Adam: I’m glad you ask this, because when your book is banned everyone comes forward to pat you on the back and say, “Well done.” I think there’s this idea that a banned book must be pushing boundaries—and of course being banned puts you in some great company.
I bristle a little at this, because being genuinely offensive is actually the easiest thing in the world. I suppose it’s a lot harder to hit some sort of “sweet spot” where you create a book that is publishable by a respected house but nonetheless gets banned. But whatever—getting banned, or even challenged, always makes me feel pretty miserable.
It means that someone is saying that the things I create are bad for children. That I’m bad for children. And of course I got into this business because I love kid’s books and kids and I want to make great things for them. I didn’t do it for the money. I would have made a lot more money over the last ten years illustrating annual reports for pharmaceutical companies.
Amy: Getting banned is not a great feeling–I’ll say that– and I’m the writer (which is very different from being the illustrator). Yeah, the whole “well done” thing . . . Sigh. I guess I’m just rolling with that one now, because if I nod my head, and say, “Yup, banned like Toni Morrison and Kurt Vonnegut,” the conversation stops sooner. I kind of want to forget the whole thing. It’s not pleasant. I mean, I love The Dirty Cowboy. When my father was alive, he signed those books too, writing things like, “My papa told me this story. I told my daughter this story. Now she’s retelling it for you.” This is a beautiful book. It’s a fun story. It’s something to enjoy with your family. That’s what I want.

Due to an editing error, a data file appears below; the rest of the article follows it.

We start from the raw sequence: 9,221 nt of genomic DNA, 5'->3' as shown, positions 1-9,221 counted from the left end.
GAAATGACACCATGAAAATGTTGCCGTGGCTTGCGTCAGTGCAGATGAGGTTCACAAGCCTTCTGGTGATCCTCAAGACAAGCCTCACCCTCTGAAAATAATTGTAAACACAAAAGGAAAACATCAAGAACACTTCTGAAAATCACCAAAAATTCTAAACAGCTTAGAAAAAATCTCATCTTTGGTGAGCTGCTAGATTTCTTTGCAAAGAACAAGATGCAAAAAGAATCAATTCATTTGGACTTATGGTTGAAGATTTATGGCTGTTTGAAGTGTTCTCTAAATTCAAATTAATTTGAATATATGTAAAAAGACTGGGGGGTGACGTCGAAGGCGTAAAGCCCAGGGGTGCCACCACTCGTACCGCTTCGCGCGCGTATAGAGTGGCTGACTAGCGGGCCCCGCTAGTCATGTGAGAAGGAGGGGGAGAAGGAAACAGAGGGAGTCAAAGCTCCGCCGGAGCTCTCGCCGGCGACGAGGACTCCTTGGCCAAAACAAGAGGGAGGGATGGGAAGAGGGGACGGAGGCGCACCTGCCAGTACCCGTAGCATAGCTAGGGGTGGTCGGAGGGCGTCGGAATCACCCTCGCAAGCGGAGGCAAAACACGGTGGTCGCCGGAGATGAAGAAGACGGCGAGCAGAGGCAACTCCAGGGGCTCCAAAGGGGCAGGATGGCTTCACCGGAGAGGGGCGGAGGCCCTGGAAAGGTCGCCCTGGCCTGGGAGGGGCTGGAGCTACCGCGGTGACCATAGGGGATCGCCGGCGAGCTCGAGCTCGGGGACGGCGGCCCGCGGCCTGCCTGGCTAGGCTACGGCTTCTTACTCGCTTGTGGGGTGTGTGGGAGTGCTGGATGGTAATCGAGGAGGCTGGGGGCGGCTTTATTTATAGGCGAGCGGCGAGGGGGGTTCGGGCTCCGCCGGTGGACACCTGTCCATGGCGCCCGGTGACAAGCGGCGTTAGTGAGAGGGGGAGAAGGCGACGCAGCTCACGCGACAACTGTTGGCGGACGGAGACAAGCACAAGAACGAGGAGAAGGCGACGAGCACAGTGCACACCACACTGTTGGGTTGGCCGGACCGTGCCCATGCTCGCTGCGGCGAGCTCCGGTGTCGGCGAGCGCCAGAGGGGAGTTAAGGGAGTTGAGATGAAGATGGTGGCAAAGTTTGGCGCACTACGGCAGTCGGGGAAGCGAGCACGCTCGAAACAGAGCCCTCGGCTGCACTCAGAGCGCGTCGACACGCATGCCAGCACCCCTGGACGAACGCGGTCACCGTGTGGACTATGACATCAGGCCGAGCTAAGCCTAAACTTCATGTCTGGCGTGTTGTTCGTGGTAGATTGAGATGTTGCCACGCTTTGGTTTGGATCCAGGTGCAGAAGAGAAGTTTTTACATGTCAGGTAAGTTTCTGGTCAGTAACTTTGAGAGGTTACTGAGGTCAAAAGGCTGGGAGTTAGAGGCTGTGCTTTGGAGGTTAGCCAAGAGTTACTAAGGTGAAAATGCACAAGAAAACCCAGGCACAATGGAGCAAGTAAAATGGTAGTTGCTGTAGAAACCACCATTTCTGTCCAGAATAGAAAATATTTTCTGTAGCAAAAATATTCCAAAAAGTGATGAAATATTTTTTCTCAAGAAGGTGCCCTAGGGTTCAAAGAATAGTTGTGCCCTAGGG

GM: The Dirty Cowboy is in tremendous company. It joins the ranks of some amazing titles that have been banned or challenged: The Great Gatsby, The Catcher in the Rye, The Grapes of Wrath, To Kill a Mockingbird, and The Color Purple. Is that a point of pride for you? Or does it still rankle?
Adam: I guess I jumped the gun on this question. But for every To Kill a Mockingbird there’s probably a hundred banned books that I would consider garbage, so I still think the whole notion of getting banned is value-neutral.
Amy: Agreed. Also, book-banning isn’t a huge news item. What you’re seeing there is the tip of an iceberg. Those titles are a way to give attention to the issue. My sense is that there are thousands and thousands of titles banned, and we’re not hearing about them. Books that end up in a dumpster don’t make any list at all.